By Helen Liu (V)
I have a very close relationship with my parents. I’m open to them about almost everything, and they encourage and support me. Ever since I can remember, they’ve been drilling the importance of hard work, compassion, and virtue into my head to make me the person I am today.
However, almost every month, we get into the same argument. Tired from a long week of school, I decide to destress a bit over the weekend by taking a couple of extra hours of free time. My parents will notice, and tell me, “You never have time to finish your extracurriculars during the weekdays. Why not catch up now?” They inevitably bring up how friends from other schools are spending six hours a day on homework. “Don’t you think you’re too relaxed?” they ask. “You’re in junior year. You should be working harder than this.”
It’s not just my parents that have this mentality. Sometimes, when I go to bed, I’m tempted to bring my laptop with me and outline that essay due in a couple of weeks. When we get school days off, I finish all my work by mid-afternoon, but end up spending the rest of the day strangely tense. Why do I have so much free time? Was there something assigned in class when I wasn’t paying attention? Is there a project I can plan out? Am I too relaxed?
The thing is, I’m fairly happy with how my junior year is going. When I was little, I was always told to “work hard and play hard,” and I think I’ve found a good balance of both working and playing. I’m managing my time a lot better than I have in the past, and I’m finding it easier to maintain decent grades while keeping up with other parts of my life. Maybe I could put a little more time into clubs, or study a bit harder in a class or two, but overall, I’m satisfied.
Why, then, is being “too relaxed” a bad thing? Is it lazy or irresponsible to take extra time to unwind and just mindlessly lose myself in a movie for a few hours if I’ve finished all my work for the day? I could use that time to start future assignments, but am I obligated to? It’s like there’s a set bar of stress that I must be above; if I’m not stressed enough, no matter how well I’m doing in school, I must work harder.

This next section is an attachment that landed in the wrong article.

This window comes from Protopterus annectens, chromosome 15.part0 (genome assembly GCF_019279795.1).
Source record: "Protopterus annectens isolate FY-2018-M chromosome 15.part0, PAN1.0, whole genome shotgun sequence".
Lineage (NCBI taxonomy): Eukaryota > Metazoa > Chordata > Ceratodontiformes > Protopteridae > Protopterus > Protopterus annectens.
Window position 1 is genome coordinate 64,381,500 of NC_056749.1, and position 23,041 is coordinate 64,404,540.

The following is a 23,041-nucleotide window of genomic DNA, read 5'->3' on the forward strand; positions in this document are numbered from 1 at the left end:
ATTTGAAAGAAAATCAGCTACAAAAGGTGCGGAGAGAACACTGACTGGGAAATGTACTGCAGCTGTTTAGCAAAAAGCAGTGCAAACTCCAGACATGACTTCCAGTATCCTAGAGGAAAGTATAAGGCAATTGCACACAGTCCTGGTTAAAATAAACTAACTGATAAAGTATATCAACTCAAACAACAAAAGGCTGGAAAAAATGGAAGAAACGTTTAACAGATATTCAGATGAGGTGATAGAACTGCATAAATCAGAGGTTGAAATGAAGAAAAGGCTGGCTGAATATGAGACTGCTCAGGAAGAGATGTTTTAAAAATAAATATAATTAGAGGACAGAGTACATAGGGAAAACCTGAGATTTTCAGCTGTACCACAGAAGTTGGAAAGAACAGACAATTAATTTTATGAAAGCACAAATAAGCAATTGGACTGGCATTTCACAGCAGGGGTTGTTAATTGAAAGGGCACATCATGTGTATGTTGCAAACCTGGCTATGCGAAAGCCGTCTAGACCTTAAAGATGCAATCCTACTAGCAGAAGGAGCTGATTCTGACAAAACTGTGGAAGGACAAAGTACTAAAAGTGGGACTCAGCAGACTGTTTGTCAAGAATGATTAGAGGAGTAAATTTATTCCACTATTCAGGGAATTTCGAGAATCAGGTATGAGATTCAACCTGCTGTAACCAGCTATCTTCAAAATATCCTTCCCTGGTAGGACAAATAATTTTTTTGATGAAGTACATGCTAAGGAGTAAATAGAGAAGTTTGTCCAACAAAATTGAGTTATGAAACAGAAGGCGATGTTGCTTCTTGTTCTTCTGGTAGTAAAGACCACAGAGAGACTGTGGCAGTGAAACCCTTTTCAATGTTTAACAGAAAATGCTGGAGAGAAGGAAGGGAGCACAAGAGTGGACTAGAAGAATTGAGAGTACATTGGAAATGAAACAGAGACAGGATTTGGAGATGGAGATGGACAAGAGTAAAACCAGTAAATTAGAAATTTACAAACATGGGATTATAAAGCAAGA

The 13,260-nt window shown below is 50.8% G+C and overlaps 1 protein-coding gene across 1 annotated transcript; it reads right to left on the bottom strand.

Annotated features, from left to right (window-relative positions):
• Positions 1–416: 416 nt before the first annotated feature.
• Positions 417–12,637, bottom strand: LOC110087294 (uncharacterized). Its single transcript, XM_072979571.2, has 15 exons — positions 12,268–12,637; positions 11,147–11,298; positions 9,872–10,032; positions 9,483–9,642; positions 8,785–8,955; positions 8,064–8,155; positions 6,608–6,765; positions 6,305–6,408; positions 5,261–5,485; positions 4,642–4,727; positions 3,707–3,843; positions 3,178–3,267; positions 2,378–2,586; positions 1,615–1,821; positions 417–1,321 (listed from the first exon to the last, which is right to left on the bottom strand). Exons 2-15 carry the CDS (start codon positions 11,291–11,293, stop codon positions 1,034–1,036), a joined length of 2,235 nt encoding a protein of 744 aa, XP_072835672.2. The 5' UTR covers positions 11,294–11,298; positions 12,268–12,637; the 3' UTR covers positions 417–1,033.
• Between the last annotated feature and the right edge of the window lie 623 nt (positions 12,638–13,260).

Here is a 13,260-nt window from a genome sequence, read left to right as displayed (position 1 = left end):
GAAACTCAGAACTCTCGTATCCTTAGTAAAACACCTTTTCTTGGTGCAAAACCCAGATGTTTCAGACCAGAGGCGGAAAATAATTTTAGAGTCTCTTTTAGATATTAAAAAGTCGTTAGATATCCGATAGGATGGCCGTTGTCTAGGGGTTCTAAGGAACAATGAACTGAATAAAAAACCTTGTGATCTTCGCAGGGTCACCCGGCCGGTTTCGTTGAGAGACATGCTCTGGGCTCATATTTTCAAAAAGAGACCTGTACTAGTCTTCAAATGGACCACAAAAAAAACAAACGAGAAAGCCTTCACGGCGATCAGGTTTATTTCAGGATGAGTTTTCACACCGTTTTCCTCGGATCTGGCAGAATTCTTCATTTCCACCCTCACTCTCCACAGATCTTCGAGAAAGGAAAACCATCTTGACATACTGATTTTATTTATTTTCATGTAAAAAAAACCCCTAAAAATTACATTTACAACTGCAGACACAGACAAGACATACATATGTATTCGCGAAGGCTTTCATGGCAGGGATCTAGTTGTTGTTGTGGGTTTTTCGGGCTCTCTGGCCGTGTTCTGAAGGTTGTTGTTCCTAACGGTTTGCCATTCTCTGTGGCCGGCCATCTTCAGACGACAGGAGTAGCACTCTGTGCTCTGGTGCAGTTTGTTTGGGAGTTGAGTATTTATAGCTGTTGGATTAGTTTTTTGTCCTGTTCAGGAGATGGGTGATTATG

This mindset is far from uncommon. At Pingry there’s a constant pressure to get ahead. Some of us jokingly compete over who got the least amount of sleep the past night. Some of us take the hardest classes we can, even if we’re not actually interested in them because we’re warned of the drop in rigor on our transcripts. Since when has stress become the determining factor for success?
Theoretically, there isn’t really a limit to how much effort I could put into studying. I could stay up a few hours later into the night reviewing for a test in order to get that perfect score. I could decide to go over my essay a couple more times over the weekend instead of spending time with a friend.
If I did, though, what would be the point? Neglecting my happiness in order to better my chances of getting into a good university might be more “productive,” but personal experience has taught me that I’d end up regretting it. A few years ago, I prioritized school over my happiness and my best friends. During that time, I lost sight of why I was studying in the first place, and I don’t intend on making the same mistake again.
This isn’t to say that we should all stop studying hard. We should, however, be able to set achievable standards for ourselves––somewhere we can stop and say, “good enough.” If we’re all just trying to live a happy and fulfilling life, is throwing away all of our current happiness really worth it? At what point do we stop sacrificing our present for a so-called “better future?”